Japan has some interesting comedy or "owarai" styles that are good to know for learners of Japanese. It might be really, really esoteric to those who don't speak any Japanese, but if you're trying to get from intermediate to advanced any language, you could do worse than to listen to and learn some comedy in that language.

Japan has some types of humor such as the performed styles manzai, rakugo, or konto, and written styles like senryu.

Manzai (漫才) acts are almost always a "double act" pair like Abbott and Costello, and it's characterized by rapid fire talk, back and forth between a "tsukkomi" straight man, and a "boke" funny man. The M-1 Grand Prix is a great Manzai act competition. Manzai acts I like are Waraimeshi ("double boke" style switching the boke role between them), Tutorial (delusional "wild idea" style) and Slim Club (extra slow delivery).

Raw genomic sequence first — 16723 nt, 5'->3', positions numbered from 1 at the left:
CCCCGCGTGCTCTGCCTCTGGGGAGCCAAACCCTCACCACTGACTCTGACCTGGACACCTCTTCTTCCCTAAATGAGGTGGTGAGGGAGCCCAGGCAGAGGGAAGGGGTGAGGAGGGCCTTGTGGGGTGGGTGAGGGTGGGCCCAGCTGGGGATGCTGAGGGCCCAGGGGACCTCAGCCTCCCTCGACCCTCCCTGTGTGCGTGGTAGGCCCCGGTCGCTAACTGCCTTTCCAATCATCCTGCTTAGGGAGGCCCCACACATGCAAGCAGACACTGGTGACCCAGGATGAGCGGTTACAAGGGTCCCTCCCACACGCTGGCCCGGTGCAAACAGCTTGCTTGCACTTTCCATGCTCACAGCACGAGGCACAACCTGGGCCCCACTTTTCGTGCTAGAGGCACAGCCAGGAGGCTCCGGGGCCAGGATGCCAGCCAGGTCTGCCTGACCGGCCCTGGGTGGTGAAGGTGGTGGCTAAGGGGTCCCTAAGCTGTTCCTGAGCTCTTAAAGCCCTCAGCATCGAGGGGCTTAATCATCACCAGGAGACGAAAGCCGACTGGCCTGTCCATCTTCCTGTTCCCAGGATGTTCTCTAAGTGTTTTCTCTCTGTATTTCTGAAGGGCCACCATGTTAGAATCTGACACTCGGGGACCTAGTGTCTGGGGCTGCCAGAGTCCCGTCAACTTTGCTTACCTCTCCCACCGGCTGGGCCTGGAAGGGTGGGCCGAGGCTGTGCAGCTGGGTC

Rakugo (落語) is traditionally a lone seated comic, performed with a fan as a prop, with an emphasis on a story. After the success of M-1 Grand Prix for manzai acts, single-performer acts got features on the "R-1 Grand Prix". The R comes from Rakugo, even though these acts are usually pretty far removed from traditional rakugo.

Konto (コント) are skit performances, sometimes quite elaborate and funny. They remind me of the ones Carol Burnett and her troupe used to do on her show. God, I'm old.

Senryu (川柳) especially "Salaryman Senryu" are haiku-like poems which riff on daily life.

If you're a learner of Japanese and interested in this, just search online for the above words.

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Social Photo by Michel Grolet on Unsplash

Stop Fiddling with your Tool